Eat Your Way to Healthy Skin
By Julie Schoonover - UMES Dietetic Intern
We often hear how the foods we eat can impact our health relating to things like heart disease or having healthy bones. But have you ever wondered how what you eat impacts your skin? Skin is the largest organ of our bodies and plays a wide variety of roles. It protects internal organs, helps regulate body temperature and produces vitamin D. Skin health can be affected by external factors, like the foods we eat, our environment and lifestyle habits. This month, we’re doing a deep dive into how skin damage happens, what nutrients play a role in having healthy skin and how to best protect our skin from sun damage.
How Does Skin Damage Happen?
Before discussing nutrients important for skin health, we must first understand how skin damage and aging happens. Our DNA is located inside the body’s cells, and something called a telomere is located at the end of each DNA coil. The telomere keeps DNA from unraveling or fraying. This is similar to the little plastic tip at the end of a shoelace, which keeps the shoelace from becoming frayed or damaged. Telomeres become shortened every time DNA divides, and over time, it will eventually disappear, contributing to skin aging. An enzyme called telomerase can rebuild telomeres before they disappear. Studies show that telomerase activity can be influenced by the foods we eat! One study found that eating unprocessed and whole foods like vegetables, fruits, beans, lentils, nuts, whole grains and healthy fats was associated with longer telomere length.
Another aspect to consider is something called inflammation, which is the body’s normal reaction to injury or infection. When inflammation lasts too long, this can be damaging to our bodies. Skin damage and aging can be accelerated by inflammatory processes, including loss of skin cell function with age and external factors like exposure to UV light, smoking, pollution, poor sleep and poor nutrition. These factors combine and over time show up in the skin as dryness, sallowness, loss of elasticity (sagging or crinkling) and even fine wrinkles.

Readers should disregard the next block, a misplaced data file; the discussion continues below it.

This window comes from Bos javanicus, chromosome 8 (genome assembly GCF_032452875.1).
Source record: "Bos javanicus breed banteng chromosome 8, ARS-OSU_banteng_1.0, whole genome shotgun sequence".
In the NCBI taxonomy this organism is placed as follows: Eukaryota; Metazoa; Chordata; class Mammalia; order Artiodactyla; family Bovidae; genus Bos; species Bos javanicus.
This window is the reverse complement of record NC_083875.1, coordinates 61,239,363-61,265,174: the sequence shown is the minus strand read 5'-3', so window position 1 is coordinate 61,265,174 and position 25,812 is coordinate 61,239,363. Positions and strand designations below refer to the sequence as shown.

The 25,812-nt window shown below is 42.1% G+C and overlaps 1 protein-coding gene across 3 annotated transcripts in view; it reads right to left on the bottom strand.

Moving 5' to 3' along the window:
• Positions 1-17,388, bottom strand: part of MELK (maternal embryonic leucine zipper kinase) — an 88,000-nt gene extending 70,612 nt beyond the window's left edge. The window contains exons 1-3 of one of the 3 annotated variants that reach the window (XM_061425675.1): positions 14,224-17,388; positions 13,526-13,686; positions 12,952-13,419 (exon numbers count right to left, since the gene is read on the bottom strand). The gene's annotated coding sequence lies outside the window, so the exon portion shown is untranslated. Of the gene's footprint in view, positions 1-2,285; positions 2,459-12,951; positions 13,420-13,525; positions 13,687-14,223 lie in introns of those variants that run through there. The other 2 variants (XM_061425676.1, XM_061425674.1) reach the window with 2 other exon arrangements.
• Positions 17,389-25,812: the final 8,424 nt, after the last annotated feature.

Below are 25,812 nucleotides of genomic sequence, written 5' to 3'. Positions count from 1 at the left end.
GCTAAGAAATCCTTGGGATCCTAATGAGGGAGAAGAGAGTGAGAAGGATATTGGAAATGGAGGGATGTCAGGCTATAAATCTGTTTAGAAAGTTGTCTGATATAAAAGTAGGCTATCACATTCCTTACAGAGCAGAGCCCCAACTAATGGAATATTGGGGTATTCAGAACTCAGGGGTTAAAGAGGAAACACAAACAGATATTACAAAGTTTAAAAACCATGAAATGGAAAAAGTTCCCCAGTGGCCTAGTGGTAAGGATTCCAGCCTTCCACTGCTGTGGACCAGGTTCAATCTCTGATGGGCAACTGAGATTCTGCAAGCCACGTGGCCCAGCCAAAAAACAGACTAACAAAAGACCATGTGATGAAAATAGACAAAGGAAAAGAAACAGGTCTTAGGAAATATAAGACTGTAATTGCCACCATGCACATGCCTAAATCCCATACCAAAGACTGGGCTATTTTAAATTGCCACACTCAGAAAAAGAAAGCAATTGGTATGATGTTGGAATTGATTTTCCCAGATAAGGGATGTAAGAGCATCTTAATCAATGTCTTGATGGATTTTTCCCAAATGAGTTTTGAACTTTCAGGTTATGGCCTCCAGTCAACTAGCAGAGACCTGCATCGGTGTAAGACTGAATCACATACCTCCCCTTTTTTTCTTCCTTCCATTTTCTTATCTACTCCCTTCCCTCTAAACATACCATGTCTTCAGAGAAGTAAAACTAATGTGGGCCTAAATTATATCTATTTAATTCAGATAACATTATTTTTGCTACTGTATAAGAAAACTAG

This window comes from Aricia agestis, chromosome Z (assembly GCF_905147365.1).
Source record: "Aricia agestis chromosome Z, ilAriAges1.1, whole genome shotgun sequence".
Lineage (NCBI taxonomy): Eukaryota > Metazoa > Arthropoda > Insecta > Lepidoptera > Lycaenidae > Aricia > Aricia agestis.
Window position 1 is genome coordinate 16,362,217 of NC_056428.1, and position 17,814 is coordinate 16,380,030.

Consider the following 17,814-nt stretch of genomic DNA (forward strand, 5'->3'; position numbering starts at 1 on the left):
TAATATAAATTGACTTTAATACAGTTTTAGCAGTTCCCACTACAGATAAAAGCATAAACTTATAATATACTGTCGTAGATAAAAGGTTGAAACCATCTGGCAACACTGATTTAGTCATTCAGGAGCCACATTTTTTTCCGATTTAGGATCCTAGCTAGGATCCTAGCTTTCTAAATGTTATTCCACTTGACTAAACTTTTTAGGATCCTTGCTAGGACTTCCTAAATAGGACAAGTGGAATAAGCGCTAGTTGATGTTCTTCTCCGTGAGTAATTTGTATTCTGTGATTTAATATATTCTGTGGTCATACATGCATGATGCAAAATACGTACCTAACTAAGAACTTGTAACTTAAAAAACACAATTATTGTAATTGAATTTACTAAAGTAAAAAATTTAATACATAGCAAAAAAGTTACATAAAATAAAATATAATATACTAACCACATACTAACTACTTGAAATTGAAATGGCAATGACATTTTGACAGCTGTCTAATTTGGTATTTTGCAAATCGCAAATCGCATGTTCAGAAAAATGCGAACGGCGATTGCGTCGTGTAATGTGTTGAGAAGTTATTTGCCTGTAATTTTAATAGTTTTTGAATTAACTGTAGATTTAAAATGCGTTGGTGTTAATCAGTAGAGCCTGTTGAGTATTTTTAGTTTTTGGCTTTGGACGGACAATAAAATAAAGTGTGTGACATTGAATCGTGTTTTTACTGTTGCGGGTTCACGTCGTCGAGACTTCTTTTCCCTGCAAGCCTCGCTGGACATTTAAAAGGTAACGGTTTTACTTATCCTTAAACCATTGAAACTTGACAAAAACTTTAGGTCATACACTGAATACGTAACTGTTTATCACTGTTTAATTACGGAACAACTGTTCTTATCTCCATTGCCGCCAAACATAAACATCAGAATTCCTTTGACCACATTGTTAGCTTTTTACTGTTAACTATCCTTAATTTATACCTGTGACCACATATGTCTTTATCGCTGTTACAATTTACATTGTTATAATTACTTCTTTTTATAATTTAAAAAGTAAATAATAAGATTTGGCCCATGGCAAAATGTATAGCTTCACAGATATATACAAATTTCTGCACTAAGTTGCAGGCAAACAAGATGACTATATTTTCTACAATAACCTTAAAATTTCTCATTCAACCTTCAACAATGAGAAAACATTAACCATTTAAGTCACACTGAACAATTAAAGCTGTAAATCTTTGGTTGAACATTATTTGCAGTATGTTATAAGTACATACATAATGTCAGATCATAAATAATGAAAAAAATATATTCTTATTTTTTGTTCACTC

In addition to shortened telomeres and inflammation, oxidative damage can contribute to accelerated skin aging. Normal reactions that happen in our body can result in producing a side product called free radicals, which are unstable, highly reactive and can damage our body’s cells (called oxidative damage). Molecules called antioxidants exist to neutralize free radicals and prevent that from happening. When there are too many free radicals and not enough antioxidants, oxidative damage occurs. But where do antioxidants come from? The foods we eat! Next, we’ll talk about nutrients that act as antioxidants and how they keep our skin healthy.
It’s important to note that aging and its impact on skin is not completely preventable. Antioxidants, sun safety and other ways to take care of your skin can help delay the effects of aging. By taking care of your skin and eating a well-balanced and nutritious diet, you can give your body the tools it needs to keep your skin looking healthy as long as possible!
Nutrients That Your Skin Loves
Vitamin E is the primary antioxidant that is involved in skin health. It protects skin cells from damage by stopping oxidative damage to the lipids in our cell membranes. Getting enough vitamin E in our diet is important to keep its normal function in the skin! Some foods that contain vitamin E include:
- Roasted nuts like almonds, hazelnuts, peanuts
- Roasted sunflower seeds
- Sunflower oil
- Peanut butter
- Try this Apple Almond Spinach Salad recipe!